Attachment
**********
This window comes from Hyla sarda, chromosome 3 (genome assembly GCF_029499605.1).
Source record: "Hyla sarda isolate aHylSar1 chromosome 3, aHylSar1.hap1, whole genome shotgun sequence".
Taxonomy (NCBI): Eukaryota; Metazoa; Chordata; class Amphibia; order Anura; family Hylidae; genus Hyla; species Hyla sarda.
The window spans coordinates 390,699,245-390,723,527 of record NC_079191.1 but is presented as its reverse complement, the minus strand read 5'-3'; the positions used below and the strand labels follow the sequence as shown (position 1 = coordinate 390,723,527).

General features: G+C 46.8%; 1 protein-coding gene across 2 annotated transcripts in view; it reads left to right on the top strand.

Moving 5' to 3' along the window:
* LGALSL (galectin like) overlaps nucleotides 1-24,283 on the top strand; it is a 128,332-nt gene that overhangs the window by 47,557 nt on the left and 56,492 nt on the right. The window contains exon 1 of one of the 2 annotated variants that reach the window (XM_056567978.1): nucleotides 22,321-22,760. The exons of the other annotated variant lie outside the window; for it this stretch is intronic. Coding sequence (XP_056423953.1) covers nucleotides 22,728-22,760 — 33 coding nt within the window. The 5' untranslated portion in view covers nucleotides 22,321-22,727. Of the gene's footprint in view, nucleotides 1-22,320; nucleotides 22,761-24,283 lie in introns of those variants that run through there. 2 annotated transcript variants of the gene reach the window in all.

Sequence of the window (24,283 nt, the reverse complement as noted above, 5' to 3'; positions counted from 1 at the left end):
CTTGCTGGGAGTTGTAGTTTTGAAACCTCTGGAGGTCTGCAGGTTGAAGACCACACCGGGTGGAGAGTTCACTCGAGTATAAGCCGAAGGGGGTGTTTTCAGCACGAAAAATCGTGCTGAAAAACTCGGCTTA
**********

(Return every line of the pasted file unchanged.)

This window comes from Hyla sarda, chromosome 3 (genome assembly GCF_029499605.1).
Source record: "Hyla sarda isolate aHylSar1 chromosome 3, aHylSar1.hap1, whole genome shotgun sequence".
Taxonomy (NCBI): Eukaryota; Metazoa; Chordata; class Amphibia; order Anura; family Hylidae; genus Hyla; species Hyla sarda.
The window spans coordinates 390,699,245-390,723,527 of record NC_079191.1 but is presented as its reverse complement, the minus strand read 5'-3'; the positions used below and the strand labels follow the sequence as shown (position 1 = coordinate 390,723,527).

General features: G+C 46.8%; 1 protein-coding gene across 2 annotated transcripts in view; it reads left to right on the top strand.

Moving 5' to 3' along the window:
* LGALSL (galectin like) overlaps nucleotides 1-24,283 on the top strand; it is a 128,332-nt gene that overhangs the window by 47,557 nt on the left and 56,492 nt on the right. The window contains exon 1 of one of the 2 annotated variants that reach the window (XM_056567978.1): nucleotides 22,321-22,760. The exons of the other annotated variant lie outside the window; for it this stretch is intronic. Coding sequence (XP_056423953.1) covers nucleotides 22,728-22,760 — 33 coding nt within the window. The 5' untranslated portion in view covers nucleotides 22,321-22,727. Of the gene's footprint in view, nucleotides 1-22,320; nucleotides 22,761-24,283 lie in introns of those variants that run through there. 2 annotated transcript variants of the gene reach the window in all.

Sequence of the window (24,283 nt, the reverse complement as noted above, 5' to 3'; positions counted from 1 at the left end):
CTTGCTGGGAGTTGTAGTTTTGAAACCTCTGGAGGTCTGCAGGTTGAAGACCACACCGGGTGGAGAGTTCACTCGAGTATAAGCCGAAGGGGGTGTTTTCAGCACGAAAAATCGTGCTGAAAAACTCGGCTTA